Move over, Rome and San Francisco. The tiles, colors and stunning views of this capital will easily make it your favorite city on a hill.
Scroll over the interactive map to discover exciting things to do and see when visiting Lisbon.
Get Creative at LX Factory
What were factories in the 19th century have been converted into a six-acre industrial mini-village of restaurants, shops and art installations. LX’s top spots include chocolate café Oh! Brigadeiro and Ler Devager, a bookstore with a newspaper printing press (one of the space’s former uses).
Become a Seafood Connoisseur
Though bacalhau, or cod, is a staple of Portuguese cuisine, nothing says Lisbon cooking like sardines. The city’s restaurants—from high-end eateries to holes in the wall—also specialize in dorado, tuna and other just-caught offerings. Enjoy with a glass of crisp and cold vinho verde wine when visiting Lisbon.
Take the Riverwalk in Belém
West of the city center is Belém, home to some of Lisbon’s most beautiful 16th-century monuments. The Padrão dos Descobrimentos, which commemorates Prince Henry the Navigator, sits on the banks of the Tagus. A short stroll leads to the Mosteiro dos Jerónimos, a UNESCO World Heritage site. For the real payoff, however, stop into the pastry shop Pastéis de Belém to sample the custard-filled pastéis de nata, which are still made using a secret recipe that dates back to the 16th century.
Pastéis de nata
Photo Credit: iStock
Take an Art Crawl
Forget hopping from gallery to gallery when visiting Lisbon. The Museu Calouste Gulbenkian holds a private collection of Egyptian, Greek, Roman, Islamic, Asian and European art that includes pieces by Rembrandt, Monet, Renoir and Rubens. It also features a modern art center that displays 20th-century Portuguese and British works.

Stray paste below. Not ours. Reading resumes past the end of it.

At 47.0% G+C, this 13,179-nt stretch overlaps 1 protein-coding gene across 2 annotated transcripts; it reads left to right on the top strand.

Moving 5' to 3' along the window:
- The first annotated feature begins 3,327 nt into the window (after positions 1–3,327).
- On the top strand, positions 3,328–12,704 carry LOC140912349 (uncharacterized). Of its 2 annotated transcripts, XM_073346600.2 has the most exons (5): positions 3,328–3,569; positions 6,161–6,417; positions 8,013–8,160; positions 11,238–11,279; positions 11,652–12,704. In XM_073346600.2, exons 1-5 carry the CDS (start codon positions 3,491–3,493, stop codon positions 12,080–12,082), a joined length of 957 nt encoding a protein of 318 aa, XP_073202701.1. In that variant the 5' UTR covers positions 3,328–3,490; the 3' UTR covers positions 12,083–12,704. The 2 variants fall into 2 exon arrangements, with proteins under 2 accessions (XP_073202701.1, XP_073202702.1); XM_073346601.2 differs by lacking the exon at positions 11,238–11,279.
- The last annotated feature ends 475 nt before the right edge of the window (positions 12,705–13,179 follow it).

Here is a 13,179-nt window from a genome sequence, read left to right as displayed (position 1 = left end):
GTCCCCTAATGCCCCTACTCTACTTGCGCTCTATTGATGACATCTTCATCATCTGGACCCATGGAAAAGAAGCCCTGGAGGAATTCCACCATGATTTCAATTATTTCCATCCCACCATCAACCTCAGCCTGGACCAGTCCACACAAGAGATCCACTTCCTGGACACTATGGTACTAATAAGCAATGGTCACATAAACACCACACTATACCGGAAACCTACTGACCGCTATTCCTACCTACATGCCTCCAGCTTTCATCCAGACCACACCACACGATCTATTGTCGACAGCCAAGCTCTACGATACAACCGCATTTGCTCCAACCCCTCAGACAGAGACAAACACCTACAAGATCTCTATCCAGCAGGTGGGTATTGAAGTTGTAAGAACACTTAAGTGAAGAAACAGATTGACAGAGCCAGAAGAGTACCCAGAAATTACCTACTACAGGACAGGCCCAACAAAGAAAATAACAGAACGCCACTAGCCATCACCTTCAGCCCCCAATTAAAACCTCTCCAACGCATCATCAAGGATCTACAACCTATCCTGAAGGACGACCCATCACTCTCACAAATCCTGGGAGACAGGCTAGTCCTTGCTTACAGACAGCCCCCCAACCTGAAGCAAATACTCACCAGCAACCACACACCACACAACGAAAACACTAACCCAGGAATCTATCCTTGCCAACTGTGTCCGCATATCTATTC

Most cities leave the magic to what is in your line of vision. But in Lisbon, lower your eyes; many sidewalks are built with mosaics of black and white stones.
View of the city from the Tagus
Photo Credit: iStock
Head Up to the Alfama
Take the 28 tram to the Alfama district, a hillside neighborhood dotted with narrow streets, craft shops and some of the city’s best outdoor-seating seafood restaurants.
Embrace the Portuguese Blues
Fado is Portugal’s famous melancholy music, and it can be best experienced at a host of restaurants and clubs in the Alfama district. Shows begin at dinnertime, usually around 9 p.m. Expect locals to pop in to sing or play guitar.
Day-Trip to Sintra
Just 30 minutes away, Sintra, famous for its gardens and grand houses, is an easy detour when visiting Lisbon. Leave time for a tour of the Palácio Nacional da Pena. Following a half-day tour, visit Guincho Beach—a windswept hangout for surfers—on the way back to Lisbon.
Head Out to Évora
Swap the bustle of the city for olive trees, cork oak trees and vineyards in nearby Évora. The city, the center of which is a UNESCO World Heritage site, is a well-preserved, whitewashed medieval town. After the tour, relax with a wine tasting.
Originally published in the Fall 2016 issue of AAA Traveler